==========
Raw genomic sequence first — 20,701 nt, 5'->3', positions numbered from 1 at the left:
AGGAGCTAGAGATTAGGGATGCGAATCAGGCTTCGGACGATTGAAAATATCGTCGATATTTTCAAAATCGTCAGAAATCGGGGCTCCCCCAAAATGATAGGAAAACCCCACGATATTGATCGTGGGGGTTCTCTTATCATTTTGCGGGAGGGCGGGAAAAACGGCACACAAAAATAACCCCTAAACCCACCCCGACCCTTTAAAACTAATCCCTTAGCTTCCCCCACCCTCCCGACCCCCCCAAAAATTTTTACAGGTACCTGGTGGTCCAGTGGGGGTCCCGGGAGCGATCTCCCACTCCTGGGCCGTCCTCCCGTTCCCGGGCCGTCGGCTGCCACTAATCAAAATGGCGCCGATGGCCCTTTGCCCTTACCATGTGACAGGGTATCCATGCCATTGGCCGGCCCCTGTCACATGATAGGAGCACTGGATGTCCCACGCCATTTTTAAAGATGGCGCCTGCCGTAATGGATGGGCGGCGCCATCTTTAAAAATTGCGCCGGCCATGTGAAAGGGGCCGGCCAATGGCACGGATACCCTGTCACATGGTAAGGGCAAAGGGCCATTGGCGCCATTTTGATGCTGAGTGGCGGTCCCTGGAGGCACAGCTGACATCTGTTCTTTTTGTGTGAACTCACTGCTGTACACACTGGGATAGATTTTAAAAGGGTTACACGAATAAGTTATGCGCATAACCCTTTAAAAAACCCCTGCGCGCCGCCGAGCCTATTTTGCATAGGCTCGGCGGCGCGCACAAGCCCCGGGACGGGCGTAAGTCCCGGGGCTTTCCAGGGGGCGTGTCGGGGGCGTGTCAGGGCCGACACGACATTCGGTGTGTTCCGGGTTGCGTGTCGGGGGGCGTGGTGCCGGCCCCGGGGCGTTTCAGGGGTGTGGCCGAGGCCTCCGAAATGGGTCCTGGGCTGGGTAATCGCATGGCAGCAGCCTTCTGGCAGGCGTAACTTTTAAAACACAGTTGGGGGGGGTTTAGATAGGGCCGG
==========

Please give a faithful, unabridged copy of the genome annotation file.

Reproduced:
Raw genomic sequence first — 20,701 nt, 5'->3', positions numbered from 1 at the left:
AGGAGCTAGAGATTAGGGATGCGAATCAGGCTTCGGACGATTGAAAATATCGTCGATATTTTCAAAATCGTCAGAAATCGGGGCTCCCCCAAAATGATAGGAAAACCCCACGATATTGATCGTGGGGGTTCTCTTATCATTTTGCGGGAGGGCGGGAAAAACGGCACACAAAAATAACCCCTAAACCCACCCCGACCCTTTAAAACTAATCCCTTAGCTTCCCCCACCCTCCCGACCCCCCCAAAAATTTTTACAGGTACCTGGTGGTCCAGTGGGGGTCCCGGGAGCGATCTCCCACTCCTGGGCCGTCCTCCCGTTCCCGGGCCGTCGGCTGCCACTAATCAAAATGGCGCCGATGGCCCTTTGCCCTTACCATGTGACAGGGTATCCATGCCATTGGCCGGCCCCTGTCACATGATAGGAGCACTGGATGTCCCACGCCATTTTTAAAGATGGCGCCTGCCGTAATGGATGGGCGGCGCCATCTTTAAAAATTGCGCCGGCCATGTGAAAGGGGCCGGCCAATGGCACGGATACCCTGTCACATGGTAAGGGCAAAGGGCCATTGGCGCCATTTTGATGCTGAGTGGCGGTCCCTGGAGGCACAGCTGACATCTGTTCTTTTTGTGTGAACTCACTGCTGTACACACTGGGATAGATTTTAAAAGGGTTACACGAATAAGTTATGCGCATAACCCTTTAAAAAACCCCTGCGCGCCGCCGAGCCTATTTTGCATAGGCTCGGCGGCGCGCACAAGCCCCGGGACGGGCGTAAGTCCCGGGGCTTTCCAGGGGGCGTGTCGGGGGCGTGTCAGGGCCGACACGACATTCGGTGTGTTCCGGGTTGCGTGTCGGGGGGCGTGGTGCCGGCCCCGGGGCGTTTCAGGGGTGTGGCCGAGGCCTCCGAAATGGGTCCTGGGCTGGGTAATCGCATGGCAGCAGCCTTCTGGCAGGCGTAACTTTTAAAACACAGTTGGGGGGGGTTTAGATAGGGCCGG